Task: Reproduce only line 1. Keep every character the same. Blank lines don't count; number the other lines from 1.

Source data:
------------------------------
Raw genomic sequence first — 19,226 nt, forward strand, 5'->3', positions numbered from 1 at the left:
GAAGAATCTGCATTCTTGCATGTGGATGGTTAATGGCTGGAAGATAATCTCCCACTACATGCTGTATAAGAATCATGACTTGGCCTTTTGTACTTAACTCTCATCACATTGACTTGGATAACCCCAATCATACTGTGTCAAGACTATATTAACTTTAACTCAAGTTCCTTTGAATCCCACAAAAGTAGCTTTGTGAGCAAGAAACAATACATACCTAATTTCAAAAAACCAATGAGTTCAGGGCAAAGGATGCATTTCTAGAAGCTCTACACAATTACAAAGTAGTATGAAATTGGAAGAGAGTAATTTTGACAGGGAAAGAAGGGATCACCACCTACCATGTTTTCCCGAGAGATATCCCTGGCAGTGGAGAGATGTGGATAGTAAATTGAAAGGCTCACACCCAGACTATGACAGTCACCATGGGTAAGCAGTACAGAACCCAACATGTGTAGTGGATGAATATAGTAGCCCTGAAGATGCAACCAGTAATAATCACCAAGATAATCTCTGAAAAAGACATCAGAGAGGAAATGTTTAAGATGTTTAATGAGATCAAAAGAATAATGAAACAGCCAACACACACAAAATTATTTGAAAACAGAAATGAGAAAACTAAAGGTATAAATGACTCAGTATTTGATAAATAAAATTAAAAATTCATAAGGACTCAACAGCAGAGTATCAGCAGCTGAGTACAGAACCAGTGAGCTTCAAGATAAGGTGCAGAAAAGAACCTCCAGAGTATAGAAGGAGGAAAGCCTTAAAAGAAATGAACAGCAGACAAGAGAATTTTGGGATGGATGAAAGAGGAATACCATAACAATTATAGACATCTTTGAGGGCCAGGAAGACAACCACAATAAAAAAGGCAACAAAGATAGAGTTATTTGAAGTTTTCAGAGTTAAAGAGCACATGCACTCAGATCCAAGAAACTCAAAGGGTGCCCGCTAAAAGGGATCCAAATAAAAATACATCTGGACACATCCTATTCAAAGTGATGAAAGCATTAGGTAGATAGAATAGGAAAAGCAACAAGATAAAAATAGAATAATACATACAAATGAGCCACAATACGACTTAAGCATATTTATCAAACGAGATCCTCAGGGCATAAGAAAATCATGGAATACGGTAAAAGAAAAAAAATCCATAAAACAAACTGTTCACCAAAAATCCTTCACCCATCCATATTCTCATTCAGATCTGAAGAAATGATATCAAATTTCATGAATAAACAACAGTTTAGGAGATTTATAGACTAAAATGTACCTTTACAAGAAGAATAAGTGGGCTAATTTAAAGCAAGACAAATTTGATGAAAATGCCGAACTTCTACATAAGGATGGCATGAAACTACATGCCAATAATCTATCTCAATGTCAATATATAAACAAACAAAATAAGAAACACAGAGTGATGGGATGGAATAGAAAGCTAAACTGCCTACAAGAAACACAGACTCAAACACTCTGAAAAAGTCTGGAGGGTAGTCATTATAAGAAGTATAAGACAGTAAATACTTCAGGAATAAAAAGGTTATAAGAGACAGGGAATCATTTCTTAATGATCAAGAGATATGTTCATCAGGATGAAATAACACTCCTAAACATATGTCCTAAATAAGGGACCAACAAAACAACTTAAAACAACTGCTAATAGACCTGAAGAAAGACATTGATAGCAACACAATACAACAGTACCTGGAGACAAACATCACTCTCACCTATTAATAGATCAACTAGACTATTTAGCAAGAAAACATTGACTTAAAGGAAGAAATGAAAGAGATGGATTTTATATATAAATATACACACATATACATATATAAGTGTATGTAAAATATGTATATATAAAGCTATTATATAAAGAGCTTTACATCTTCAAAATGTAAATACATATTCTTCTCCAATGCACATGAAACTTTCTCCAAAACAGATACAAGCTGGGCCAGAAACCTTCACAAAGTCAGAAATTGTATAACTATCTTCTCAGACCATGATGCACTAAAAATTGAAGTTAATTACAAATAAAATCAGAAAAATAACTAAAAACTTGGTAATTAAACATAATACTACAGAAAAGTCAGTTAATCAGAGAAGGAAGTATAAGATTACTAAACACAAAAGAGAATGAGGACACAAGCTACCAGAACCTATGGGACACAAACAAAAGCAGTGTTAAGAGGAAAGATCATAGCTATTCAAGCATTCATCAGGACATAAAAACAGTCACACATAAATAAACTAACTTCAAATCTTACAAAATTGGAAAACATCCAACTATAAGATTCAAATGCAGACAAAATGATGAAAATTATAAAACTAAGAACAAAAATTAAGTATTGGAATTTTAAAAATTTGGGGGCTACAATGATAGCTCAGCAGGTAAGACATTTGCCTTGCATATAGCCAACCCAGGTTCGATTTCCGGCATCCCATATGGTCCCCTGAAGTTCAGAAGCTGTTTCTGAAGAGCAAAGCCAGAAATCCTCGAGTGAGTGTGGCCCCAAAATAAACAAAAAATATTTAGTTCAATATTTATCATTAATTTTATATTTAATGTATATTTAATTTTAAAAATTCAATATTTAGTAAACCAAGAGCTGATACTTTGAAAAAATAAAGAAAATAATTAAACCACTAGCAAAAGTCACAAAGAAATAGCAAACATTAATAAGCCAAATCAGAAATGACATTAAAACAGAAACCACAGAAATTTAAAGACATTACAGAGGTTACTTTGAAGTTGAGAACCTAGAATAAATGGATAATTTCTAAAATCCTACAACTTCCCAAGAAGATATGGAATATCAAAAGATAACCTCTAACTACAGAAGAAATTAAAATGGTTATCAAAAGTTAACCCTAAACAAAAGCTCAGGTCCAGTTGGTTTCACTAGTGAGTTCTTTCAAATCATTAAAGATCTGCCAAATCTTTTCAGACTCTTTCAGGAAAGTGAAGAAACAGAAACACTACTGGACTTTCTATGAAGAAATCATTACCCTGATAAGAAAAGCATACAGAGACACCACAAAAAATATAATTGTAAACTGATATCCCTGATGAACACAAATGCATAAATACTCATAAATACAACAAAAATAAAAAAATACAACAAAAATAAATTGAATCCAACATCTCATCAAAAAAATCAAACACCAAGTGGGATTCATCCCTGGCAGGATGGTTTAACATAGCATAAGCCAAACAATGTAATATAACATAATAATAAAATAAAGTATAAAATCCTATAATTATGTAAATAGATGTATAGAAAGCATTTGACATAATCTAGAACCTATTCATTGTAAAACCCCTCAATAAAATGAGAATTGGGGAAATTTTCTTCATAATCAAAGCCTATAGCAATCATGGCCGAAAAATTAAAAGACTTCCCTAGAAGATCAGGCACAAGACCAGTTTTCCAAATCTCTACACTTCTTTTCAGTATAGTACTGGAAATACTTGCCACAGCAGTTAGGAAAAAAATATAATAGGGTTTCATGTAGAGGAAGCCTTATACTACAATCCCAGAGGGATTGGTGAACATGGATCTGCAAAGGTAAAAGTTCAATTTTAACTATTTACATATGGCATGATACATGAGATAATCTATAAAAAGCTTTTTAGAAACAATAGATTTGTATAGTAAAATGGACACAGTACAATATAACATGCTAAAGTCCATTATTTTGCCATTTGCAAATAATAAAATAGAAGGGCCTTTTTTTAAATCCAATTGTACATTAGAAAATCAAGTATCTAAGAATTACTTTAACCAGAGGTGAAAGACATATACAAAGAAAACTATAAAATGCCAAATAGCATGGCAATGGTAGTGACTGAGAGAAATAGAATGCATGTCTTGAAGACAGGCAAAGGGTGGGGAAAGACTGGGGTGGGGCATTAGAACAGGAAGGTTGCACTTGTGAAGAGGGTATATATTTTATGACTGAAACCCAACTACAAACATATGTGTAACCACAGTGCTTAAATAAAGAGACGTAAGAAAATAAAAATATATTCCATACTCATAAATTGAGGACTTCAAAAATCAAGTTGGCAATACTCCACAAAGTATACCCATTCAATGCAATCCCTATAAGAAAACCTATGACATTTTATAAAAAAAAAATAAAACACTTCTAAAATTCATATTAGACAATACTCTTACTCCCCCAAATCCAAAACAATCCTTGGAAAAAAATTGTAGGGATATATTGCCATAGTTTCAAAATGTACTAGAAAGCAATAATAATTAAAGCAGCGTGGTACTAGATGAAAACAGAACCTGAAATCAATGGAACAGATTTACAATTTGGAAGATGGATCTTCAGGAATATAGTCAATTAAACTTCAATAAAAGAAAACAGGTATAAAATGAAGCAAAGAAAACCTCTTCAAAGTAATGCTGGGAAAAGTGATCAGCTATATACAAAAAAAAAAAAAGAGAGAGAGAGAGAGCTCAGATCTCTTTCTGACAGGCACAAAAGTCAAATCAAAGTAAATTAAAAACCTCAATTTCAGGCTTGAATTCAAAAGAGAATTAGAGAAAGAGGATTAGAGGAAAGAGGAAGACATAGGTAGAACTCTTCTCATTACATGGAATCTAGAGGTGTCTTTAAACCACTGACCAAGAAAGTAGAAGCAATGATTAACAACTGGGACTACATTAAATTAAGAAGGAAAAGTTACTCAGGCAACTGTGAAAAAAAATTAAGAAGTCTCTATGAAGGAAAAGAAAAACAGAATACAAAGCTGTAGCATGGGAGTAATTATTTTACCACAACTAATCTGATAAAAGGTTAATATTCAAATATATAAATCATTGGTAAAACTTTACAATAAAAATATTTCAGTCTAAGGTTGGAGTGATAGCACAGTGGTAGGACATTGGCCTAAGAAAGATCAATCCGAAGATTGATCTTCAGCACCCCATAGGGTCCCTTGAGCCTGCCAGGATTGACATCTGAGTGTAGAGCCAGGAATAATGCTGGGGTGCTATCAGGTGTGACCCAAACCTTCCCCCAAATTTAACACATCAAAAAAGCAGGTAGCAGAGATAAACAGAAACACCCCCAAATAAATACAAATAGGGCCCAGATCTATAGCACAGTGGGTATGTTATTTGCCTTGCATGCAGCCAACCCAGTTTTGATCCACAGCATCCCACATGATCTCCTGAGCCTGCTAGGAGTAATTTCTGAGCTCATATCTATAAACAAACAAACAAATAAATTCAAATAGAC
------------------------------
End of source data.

Raw genomic sequence first — 19,226 nt, forward strand, 5'->3', positions numbered from 1 at the left: